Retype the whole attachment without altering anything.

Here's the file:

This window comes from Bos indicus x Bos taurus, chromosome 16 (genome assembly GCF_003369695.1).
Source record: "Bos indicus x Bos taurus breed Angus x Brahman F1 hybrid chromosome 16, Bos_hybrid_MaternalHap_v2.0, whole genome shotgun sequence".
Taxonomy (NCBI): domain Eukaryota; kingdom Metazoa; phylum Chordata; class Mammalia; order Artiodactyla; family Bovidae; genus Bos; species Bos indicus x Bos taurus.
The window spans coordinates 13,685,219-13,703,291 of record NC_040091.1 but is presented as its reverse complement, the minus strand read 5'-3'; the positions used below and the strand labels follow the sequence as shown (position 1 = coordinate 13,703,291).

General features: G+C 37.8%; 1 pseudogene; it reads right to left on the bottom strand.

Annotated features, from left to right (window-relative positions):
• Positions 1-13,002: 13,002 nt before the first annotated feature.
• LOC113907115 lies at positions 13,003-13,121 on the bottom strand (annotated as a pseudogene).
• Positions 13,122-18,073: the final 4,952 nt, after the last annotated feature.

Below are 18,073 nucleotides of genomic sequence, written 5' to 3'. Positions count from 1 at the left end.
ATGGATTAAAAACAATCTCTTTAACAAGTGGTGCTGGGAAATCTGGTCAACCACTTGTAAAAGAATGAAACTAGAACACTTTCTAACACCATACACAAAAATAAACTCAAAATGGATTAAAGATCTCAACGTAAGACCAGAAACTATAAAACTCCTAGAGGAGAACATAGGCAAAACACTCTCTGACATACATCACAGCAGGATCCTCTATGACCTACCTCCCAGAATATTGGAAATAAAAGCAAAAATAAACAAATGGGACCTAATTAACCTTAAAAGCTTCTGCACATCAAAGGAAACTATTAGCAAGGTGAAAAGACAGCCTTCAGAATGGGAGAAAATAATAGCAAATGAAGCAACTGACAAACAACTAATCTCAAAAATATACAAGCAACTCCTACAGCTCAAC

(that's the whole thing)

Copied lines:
This window comes from Bos indicus x Bos taurus, chromosome 16 (genome assembly GCF_003369695.1).
Source record: "Bos indicus x Bos taurus breed Angus x Brahman F1 hybrid chromosome 16, Bos_hybrid_MaternalHap_v2.0, whole genome shotgun sequence".
Taxonomy (NCBI): domain Eukaryota; kingdom Metazoa; phylum Chordata; class Mammalia; order Artiodactyla; family Bovidae; genus Bos; species Bos indicus x Bos taurus.
The window spans coordinates 13,685,219-13,703,291 of record NC_040091.1 but is presented as its reverse complement, the minus strand read 5'-3'; the positions used below and the strand labels follow the sequence as shown (position 1 = coordinate 13,703,291).

General features: G+C 37.8%; 1 pseudogene; it reads right to left on the bottom strand.

Annotated features, from left to right (window-relative positions):
• Positions 1-13,002: 13,002 nt before the first annotated feature.
• LOC113907115 lies at positions 13,003-13,121 on the bottom strand (annotated as a pseudogene).
• Positions 13,122-18,073: the final 4,952 nt, after the last annotated feature.

Below are 18,073 nucleotides of genomic sequence, written 5' to 3'. Positions count from 1 at the left end.
ATGGATTAAAAACAATCTCTTTAACAAGTGGTGCTGGGAAATCTGGTCAACCACTTGTAAAAGAATGAAACTAGAACACTTTCTAACACCATACACAAAAATAAACTCAAAATGGATTAAAGATCTCAACGTAAGACCAGAAACTATAAAACTCCTAGAGGAGAACATAGGCAAAACACTCTCTGACATACATCACAGCAGGATCCTCTATGACCTACCTCCCAGAATATTGGAAATAAAAGCAAAAATAAACAAATGGGACCTAATTAACCTTAAAAGCTTCTGCACATCAAAGGAAACTATTAGCAAGGTGAAAAGACAGCCTTCAGAATGGGAGAAAATAATAGCAAATGAAGCAACTGACAAACAACTAATCTCAAAAATATACAAGCAACTCCTACAGCTCAAC